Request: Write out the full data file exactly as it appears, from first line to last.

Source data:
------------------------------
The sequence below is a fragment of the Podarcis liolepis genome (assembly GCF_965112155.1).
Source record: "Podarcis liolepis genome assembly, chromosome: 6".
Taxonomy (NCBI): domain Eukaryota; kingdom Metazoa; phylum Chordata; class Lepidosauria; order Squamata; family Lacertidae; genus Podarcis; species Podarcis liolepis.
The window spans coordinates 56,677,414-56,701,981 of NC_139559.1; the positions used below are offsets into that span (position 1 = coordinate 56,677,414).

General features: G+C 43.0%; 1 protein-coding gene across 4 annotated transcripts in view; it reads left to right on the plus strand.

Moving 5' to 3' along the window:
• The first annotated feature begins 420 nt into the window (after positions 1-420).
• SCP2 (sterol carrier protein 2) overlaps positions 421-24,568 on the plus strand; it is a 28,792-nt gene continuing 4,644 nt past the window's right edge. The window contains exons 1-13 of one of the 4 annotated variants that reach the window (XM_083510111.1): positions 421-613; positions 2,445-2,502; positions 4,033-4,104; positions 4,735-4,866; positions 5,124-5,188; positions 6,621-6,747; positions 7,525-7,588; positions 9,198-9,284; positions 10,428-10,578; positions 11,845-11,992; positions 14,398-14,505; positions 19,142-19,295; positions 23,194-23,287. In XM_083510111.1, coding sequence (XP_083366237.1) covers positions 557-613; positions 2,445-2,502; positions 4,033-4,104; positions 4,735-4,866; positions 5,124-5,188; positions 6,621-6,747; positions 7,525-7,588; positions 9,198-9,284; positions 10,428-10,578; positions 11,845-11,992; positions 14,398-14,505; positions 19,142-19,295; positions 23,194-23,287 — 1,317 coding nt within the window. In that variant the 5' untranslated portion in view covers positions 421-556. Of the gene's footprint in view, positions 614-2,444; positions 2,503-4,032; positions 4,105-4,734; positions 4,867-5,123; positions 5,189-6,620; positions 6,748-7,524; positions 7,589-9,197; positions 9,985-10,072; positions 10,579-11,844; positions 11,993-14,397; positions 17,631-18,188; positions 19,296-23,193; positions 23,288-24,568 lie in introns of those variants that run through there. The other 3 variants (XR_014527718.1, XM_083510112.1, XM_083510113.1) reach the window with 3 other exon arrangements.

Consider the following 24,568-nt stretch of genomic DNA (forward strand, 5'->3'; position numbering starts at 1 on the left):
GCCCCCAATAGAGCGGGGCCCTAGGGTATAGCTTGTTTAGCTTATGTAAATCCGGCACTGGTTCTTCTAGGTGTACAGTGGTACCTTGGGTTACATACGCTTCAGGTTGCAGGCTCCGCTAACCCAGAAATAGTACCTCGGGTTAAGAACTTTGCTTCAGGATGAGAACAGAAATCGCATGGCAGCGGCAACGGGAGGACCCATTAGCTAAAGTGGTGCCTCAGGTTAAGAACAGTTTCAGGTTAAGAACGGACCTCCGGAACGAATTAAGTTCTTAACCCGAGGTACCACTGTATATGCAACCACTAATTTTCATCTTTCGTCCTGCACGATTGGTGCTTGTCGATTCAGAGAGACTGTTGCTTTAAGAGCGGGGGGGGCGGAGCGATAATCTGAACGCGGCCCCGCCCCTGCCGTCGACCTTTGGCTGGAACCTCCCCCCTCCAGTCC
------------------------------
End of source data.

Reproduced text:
The sequence below is a fragment of the Podarcis liolepis genome (assembly GCF_965112155.1).
Source record: "Podarcis liolepis genome assembly, chromosome: 6".
Taxonomy (NCBI): domain Eukaryota; kingdom Metazoa; phylum Chordata; class Lepidosauria; order Squamata; family Lacertidae; genus Podarcis; species Podarcis liolepis.
The window spans coordinates 56,677,414-56,701,981 of NC_139559.1; the positions used below are offsets into that span (position 1 = coordinate 56,677,414).

General features: G+C 43.0%; 1 protein-coding gene across 4 annotated transcripts in view; it reads left to right on the plus strand.

Moving 5' to 3' along the window:
• The first annotated feature begins 420 nt into the window (after positions 1-420).
• SCP2 (sterol carrier protein 2) overlaps positions 421-24,568 on the plus strand; it is a 28,792-nt gene continuing 4,644 nt past the window's right edge. The window contains exons 1-13 of one of the 4 annotated variants that reach the window (XM_083510111.1): positions 421-613; positions 2,445-2,502; positions 4,033-4,104; positions 4,735-4,866; positions 5,124-5,188; positions 6,621-6,747; positions 7,525-7,588; positions 9,198-9,284; positions 10,428-10,578; positions 11,845-11,992; positions 14,398-14,505; positions 19,142-19,295; positions 23,194-23,287. In XM_083510111.1, coding sequence (XP_083366237.1) covers positions 557-613; positions 2,445-2,502; positions 4,033-4,104; positions 4,735-4,866; positions 5,124-5,188; positions 6,621-6,747; positions 7,525-7,588; positions 9,198-9,284; positions 10,428-10,578; positions 11,845-11,992; positions 14,398-14,505; positions 19,142-19,295; positions 23,194-23,287 — 1,317 coding nt within the window. In that variant the 5' untranslated portion in view covers positions 421-556. Of the gene's footprint in view, positions 614-2,444; positions 2,503-4,032; positions 4,105-4,734; positions 4,867-5,123; positions 5,189-6,620; positions 6,748-7,524; positions 7,589-9,197; positions 9,985-10,072; positions 10,579-11,844; positions 11,993-14,397; positions 17,631-18,188; positions 19,296-23,193; positions 23,288-24,568 lie in introns of those variants that run through there. The other 3 variants (XR_014527718.1, XM_083510112.1, XM_083510113.1) reach the window with 3 other exon arrangements.

Consider the following 24,568-nt stretch of genomic DNA (forward strand, 5'->3'; position numbering starts at 1 on the left):
GCCCCCAATAGAGCGGGGCCCTAGGGTATAGCTTGTTTAGCTTATGTAAATCCGGCACTGGTTCTTCTAGGTGTACAGTGGTACCTTGGGTTACATACGCTTCAGGTTGCAGGCTCCGCTAACCCAGAAATAGTACCTCGGGTTAAGAACTTTGCTTCAGGATGAGAACAGAAATCGCATGGCAGCGGCAACGGGAGGACCCATTAGCTAAAGTGGTGCCTCAGGTTAAGAACAGTTTCAGGTTAAGAACGGACCTCCGGAACGAATTAAGTTCTTAACCCGAGGTACCACTGTATATGCAACCACTAATTTTCATCTTTCGTCCTGCACGATTGGTGCTTGTCGATTCAGAGAGACTGTTGCTTTAAGAGCGGGGGGGGCGGAGCGATAATCTGAACGCGGCCCCGCCCCTGCCGTCGACCTTTGGCTGGAACCTCCCCCCTCCAGTCC